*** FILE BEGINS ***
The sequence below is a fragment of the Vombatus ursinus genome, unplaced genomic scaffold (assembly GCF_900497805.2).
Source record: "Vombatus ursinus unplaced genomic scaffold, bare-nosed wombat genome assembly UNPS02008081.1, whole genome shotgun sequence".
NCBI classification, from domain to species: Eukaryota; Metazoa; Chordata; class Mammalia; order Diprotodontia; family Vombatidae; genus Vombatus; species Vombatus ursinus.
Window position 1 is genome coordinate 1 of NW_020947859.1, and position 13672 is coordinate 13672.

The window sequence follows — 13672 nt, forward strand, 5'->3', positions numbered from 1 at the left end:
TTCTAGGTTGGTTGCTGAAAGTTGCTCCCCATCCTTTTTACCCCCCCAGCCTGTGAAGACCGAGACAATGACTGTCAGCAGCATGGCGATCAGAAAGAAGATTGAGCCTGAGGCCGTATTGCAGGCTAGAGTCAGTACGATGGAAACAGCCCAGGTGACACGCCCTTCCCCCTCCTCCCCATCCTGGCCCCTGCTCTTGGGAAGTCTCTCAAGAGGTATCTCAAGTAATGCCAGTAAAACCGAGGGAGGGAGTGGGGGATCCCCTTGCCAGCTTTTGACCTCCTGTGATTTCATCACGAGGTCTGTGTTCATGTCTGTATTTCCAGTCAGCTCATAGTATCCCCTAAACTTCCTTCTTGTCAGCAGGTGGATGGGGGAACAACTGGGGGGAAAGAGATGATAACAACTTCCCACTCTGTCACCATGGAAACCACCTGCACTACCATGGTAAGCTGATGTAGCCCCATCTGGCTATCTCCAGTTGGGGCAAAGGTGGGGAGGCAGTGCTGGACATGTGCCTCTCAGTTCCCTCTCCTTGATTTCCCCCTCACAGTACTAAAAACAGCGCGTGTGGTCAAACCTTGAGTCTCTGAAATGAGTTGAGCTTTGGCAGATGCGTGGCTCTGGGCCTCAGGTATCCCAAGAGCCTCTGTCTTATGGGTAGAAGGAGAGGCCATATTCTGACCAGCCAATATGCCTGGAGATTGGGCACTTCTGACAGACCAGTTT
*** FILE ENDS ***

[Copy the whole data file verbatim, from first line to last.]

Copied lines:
The sequence below is a fragment of the Vombatus ursinus genome, unplaced genomic scaffold (assembly GCF_900497805.2).
Source record: "Vombatus ursinus unplaced genomic scaffold, bare-nosed wombat genome assembly UNPS02008081.1, whole genome shotgun sequence".
NCBI classification, from domain to species: Eukaryota; Metazoa; Chordata; class Mammalia; order Diprotodontia; family Vombatidae; genus Vombatus; species Vombatus ursinus.
Window position 1 is genome coordinate 1 of NW_020947859.1, and position 13672 is coordinate 13672.

The window sequence follows — 13672 nt, forward strand, 5'->3', positions numbered from 1 at the left end:
TTCTAGGTTGGTTGCTGAAAGTTGCTCCCCATCCTTTTTACCCCCCCAGCCTGTGAAGACCGAGACAATGACTGTCAGCAGCATGGCGATCAGAAAGAAGATTGAGCCTGAGGCCGTATTGCAGGCTAGAGTCAGTACGATGGAAACAGCCCAGGTGACACGCCCTTCCCCCTCCTCCCCATCCTGGCCCCTGCTCTTGGGAAGTCTCTCAAGAGGTATCTCAAGTAATGCCAGTAAAACCGAGGGAGGGAGTGGGGGATCCCCTTGCCAGCTTTTGACCTCCTGTGATTTCATCACGAGGTCTGTGTTCATGTCTGTATTTCCAGTCAGCTCATAGTATCCCCTAAACTTCCTTCTTGTCAGCAGGTGGATGGGGGAACAACTGGGGGGAAAGAGATGATAACAACTTCCCACTCTGTCACCATGGAAACCACCTGCACTACCATGGTAAGCTGATGTAGCCCCATCTGGCTATCTCCAGTTGGGGCAAAGGTGGGGAGGCAGTGCTGGACATGTGCCTCTCAGTTCCCTCTCCTTGATTTCCCCCTCACAGTACTAAAAACAGCGCGTGTGGTCAAACCTTGAGTCTCTGAAATGAGTTGAGCTTTGGCAGATGCGTGGCTCTGGGCCTCAGGTATCCCAAGAGCCTCTGTCTTATGGGTAGAAGGAGAGGCCATATTCTGACCAGCCAATATGCCTGGAGATTGGGCACTTCTGACAGACCAGTTT